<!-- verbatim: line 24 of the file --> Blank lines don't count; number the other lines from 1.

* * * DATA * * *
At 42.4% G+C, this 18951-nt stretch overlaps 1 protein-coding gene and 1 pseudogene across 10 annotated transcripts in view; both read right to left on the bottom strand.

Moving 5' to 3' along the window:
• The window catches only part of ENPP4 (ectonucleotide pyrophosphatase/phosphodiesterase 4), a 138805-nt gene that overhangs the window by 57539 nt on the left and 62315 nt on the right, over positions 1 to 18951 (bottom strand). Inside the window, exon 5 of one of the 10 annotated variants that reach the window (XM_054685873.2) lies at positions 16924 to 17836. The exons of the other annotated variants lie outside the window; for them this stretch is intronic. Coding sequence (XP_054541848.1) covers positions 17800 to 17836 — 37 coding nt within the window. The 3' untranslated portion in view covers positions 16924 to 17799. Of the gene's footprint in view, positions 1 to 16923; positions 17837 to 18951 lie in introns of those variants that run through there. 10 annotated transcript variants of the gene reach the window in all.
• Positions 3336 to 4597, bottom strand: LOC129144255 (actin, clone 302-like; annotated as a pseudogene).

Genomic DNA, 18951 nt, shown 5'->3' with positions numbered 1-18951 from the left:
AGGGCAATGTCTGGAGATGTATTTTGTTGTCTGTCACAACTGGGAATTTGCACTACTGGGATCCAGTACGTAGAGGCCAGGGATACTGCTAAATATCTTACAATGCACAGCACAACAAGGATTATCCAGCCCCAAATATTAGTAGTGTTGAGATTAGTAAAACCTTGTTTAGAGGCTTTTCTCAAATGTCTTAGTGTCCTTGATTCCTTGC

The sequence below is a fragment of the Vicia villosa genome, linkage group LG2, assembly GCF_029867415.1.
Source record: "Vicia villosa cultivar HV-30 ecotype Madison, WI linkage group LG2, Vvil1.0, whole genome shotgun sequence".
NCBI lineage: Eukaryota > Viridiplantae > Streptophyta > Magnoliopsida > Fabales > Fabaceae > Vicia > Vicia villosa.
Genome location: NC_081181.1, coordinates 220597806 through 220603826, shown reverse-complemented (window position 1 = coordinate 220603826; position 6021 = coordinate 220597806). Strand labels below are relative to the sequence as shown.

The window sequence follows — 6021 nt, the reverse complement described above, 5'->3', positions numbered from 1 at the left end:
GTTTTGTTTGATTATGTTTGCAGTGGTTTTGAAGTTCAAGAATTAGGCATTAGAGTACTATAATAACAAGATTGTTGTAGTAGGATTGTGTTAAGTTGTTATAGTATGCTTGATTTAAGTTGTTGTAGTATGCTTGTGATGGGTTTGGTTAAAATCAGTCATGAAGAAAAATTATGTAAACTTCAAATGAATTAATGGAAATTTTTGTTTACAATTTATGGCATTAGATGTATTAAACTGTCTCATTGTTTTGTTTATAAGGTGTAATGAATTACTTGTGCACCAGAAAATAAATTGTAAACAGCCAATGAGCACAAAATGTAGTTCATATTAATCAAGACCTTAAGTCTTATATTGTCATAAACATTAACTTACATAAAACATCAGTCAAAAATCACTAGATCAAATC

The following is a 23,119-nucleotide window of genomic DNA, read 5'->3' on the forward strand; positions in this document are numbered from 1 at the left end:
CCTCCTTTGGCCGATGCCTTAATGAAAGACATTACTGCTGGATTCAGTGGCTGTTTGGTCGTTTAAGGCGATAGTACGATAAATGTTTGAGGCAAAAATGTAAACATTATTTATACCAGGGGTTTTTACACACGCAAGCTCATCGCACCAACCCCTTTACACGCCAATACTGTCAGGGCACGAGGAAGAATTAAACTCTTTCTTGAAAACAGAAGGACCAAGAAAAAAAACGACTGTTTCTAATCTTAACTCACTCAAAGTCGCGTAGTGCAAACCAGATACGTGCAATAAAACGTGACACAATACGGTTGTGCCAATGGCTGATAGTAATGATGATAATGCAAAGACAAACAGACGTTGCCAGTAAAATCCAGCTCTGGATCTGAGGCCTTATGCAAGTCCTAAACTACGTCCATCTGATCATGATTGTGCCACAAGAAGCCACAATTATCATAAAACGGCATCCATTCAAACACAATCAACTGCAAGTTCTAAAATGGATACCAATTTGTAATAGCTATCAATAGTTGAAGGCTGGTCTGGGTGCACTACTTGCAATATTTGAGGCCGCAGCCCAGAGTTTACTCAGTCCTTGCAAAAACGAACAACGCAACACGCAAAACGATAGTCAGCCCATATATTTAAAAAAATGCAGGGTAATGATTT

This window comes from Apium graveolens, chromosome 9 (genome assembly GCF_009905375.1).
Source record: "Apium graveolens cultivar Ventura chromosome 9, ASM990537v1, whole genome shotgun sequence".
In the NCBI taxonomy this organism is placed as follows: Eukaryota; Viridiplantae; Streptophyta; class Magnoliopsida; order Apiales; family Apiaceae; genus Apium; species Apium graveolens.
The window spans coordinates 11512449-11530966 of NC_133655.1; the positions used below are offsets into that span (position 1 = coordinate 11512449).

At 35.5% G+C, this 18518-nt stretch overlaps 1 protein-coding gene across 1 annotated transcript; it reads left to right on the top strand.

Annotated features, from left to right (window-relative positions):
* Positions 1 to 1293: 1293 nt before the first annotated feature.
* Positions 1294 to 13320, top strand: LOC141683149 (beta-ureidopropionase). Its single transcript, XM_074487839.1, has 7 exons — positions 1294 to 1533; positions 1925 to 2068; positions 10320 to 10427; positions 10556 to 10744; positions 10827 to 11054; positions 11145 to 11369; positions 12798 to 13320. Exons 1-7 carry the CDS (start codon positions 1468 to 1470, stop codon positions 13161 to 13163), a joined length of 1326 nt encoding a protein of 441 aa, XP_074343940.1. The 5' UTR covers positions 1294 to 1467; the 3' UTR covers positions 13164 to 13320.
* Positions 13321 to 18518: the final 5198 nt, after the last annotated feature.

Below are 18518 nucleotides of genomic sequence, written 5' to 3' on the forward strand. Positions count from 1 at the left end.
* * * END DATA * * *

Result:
Below are 18518 nucleotides of genomic sequence, written 5' to 3' on the forward strand. Positions count from 1 at the left end.